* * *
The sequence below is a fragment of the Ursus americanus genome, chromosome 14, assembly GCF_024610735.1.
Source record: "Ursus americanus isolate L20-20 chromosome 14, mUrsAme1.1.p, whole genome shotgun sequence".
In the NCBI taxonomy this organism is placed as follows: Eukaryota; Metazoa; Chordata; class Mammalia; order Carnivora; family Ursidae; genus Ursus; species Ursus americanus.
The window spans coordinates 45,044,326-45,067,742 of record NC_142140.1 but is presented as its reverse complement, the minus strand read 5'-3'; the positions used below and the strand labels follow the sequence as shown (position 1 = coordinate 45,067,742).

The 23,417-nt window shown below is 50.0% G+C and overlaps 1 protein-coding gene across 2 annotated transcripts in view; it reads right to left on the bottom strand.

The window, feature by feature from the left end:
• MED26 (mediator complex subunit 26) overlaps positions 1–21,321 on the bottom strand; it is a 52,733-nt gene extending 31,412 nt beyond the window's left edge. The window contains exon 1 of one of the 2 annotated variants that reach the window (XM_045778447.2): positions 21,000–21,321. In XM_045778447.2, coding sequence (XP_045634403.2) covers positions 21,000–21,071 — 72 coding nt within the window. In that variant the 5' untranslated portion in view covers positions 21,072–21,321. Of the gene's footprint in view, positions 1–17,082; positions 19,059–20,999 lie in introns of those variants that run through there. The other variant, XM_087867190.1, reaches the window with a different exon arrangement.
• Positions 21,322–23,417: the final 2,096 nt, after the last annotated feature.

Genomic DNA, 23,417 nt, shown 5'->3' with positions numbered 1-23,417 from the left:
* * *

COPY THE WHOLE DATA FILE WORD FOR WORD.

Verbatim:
The sequence below is a fragment of the Ursus americanus genome, chromosome 14, assembly GCF_024610735.1.
Source record: "Ursus americanus isolate L20-20 chromosome 14, mUrsAme1.1.p, whole genome shotgun sequence".
In the NCBI taxonomy this organism is placed as follows: Eukaryota; Metazoa; Chordata; class Mammalia; order Carnivora; family Ursidae; genus Ursus; species Ursus americanus.
The window spans coordinates 45,044,326-45,067,742 of record NC_142140.1 but is presented as its reverse complement, the minus strand read 5'-3'; the positions used below and the strand labels follow the sequence as shown (position 1 = coordinate 45,067,742).

The 23,417-nt window shown below is 50.0% G+C and overlaps 1 protein-coding gene across 2 annotated transcripts in view; it reads right to left on the bottom strand.

The window, feature by feature from the left end:
• MED26 (mediator complex subunit 26) overlaps positions 1–21,321 on the bottom strand; it is a 52,733-nt gene extending 31,412 nt beyond the window's left edge. The window contains exon 1 of one of the 2 annotated variants that reach the window (XM_045778447.2): positions 21,000–21,321. In XM_045778447.2, coding sequence (XP_045634403.2) covers positions 21,000–21,071 — 72 coding nt within the window. In that variant the 5' untranslated portion in view covers positions 21,072–21,321. Of the gene's footprint in view, positions 1–17,082; positions 19,059–20,999 lie in introns of those variants that run through there. The other variant, XM_087867190.1, reaches the window with a different exon arrangement.
• Positions 21,322–23,417: the final 2,096 nt, after the last annotated feature.

Genomic DNA, 23,417 nt, shown 5'->3' with positions numbered 1-23,417 from the left: